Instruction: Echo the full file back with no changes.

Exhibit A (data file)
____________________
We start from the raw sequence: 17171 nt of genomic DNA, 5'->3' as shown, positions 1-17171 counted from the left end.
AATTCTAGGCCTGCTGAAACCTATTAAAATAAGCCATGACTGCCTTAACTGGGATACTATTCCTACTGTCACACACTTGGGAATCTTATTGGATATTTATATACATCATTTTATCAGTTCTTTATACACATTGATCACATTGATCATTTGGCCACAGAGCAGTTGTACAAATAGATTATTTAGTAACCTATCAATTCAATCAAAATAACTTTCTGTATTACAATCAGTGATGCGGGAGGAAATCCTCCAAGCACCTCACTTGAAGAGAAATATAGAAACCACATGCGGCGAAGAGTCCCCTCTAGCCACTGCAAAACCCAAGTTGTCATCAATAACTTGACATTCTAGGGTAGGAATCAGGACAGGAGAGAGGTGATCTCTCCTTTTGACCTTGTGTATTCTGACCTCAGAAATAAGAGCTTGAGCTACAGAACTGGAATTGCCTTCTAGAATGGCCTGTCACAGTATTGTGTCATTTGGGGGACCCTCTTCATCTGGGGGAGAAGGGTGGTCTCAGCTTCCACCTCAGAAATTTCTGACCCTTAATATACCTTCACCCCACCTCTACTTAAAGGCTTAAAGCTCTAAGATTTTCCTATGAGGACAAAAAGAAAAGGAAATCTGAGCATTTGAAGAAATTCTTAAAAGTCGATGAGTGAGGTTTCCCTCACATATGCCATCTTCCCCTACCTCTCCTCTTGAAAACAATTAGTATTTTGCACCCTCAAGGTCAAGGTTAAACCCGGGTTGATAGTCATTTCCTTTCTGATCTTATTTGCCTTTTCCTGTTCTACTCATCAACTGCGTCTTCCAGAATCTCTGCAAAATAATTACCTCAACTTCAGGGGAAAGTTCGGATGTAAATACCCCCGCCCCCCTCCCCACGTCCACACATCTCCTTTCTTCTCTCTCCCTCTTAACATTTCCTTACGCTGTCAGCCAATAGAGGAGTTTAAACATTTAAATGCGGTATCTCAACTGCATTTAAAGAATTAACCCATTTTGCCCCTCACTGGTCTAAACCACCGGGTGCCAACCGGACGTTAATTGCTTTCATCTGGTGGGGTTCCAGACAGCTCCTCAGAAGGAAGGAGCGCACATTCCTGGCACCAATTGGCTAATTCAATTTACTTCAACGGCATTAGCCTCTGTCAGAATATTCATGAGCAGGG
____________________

We start from the raw sequence: 17171 nt of genomic DNA, 5'->3' as shown, positions 1-17171 counted from the left end.
AATTCTAGGCCTGCTGAAACCTATTAAAATAAGCCATGACTGCCTTAACTGGGATACTATTCCTACTGTCACACACTTGGGAATCTTATTGGATATTTATATACATCATTTTATCAGTTCTTTATACACATTGATCACATTGATCATTTGGCCACAGAGCAGTTGTACAAATAGATTATTTAGTAACCTATCAATTCAATCAAAATAACTTTCTGTATTACAATCAGTGATGCGGGAGGAAATCCTCCAAGCACCTCACTTGAAGAGAAATATAGAAACCACATGCGGCGAAGAGTCCCCTCTAGCCACTGCAAAACCCAAGTTGTCATCAATAACTTGACATTCTAGGGTAGGAATCAGGACAGGAGAGAGGTGATCTCTCCTTTTGACCTTGTGTATTCTGACCTCAGAAATAAGAGCTTGAGCTACAGAACTGGAATTGCCTTCTAGAATGGCCTGTCACAGTATTGTGTCATTTGGGGGACCCTCTTCATCTGGGGGAGAAGGGTGGTCTCAGCTTCCACCTCAGAAATTTCTGACCCTTAATATACCTTCACCCCACCTCTACTTAAAGGCTTAAAGCTCTAAGATTTTCCTATGAGGACAAAAAGAAAAGGAAATCTGAGCATTTGAAGAAATTCTTAAAAGTCGATGAGTGAGGTTTCCCTCACATATGCCATCTTCCCCTACCTCTCCTCTTGAAAACAATTAGTATTTTGCACCCTCAAGGTCAAGGTTAAACCCGGGTTGATAGTCATTTCCTTTCTGATCTTATTTGCCTTTTCCTGTTCTACTCATCAACTGCGTCTTCCAGAATCTCTGCAAAATAATTACCTCAACTTCAGGGGAAAGTTCGGATGTAAATACCCCCGCCCCCCTCCCCACGTCCACACATCTCCTTTCTTCTCTCTCCCTCTTAACATTTCCTTACGCTGTCAGCCAATAGAGGAGTTTAAACATTTAAATGCGGTATCTCAACTGCATTTAAAGAATTAACCCATTTTGCCCCTCACTGGTCTAAACCACCGGGTGCCAACCGGACGTTAATTGCTTTCATCTGGTGGGGTTCCAGACAGCTCCTCAGAAGGAAGGAGCGCACATTCCTGGCACCAATTGGCTAATTCAATTTACTTCAACGGCATTAGCCTCTGTCAGAATATTCATGAGCAGGG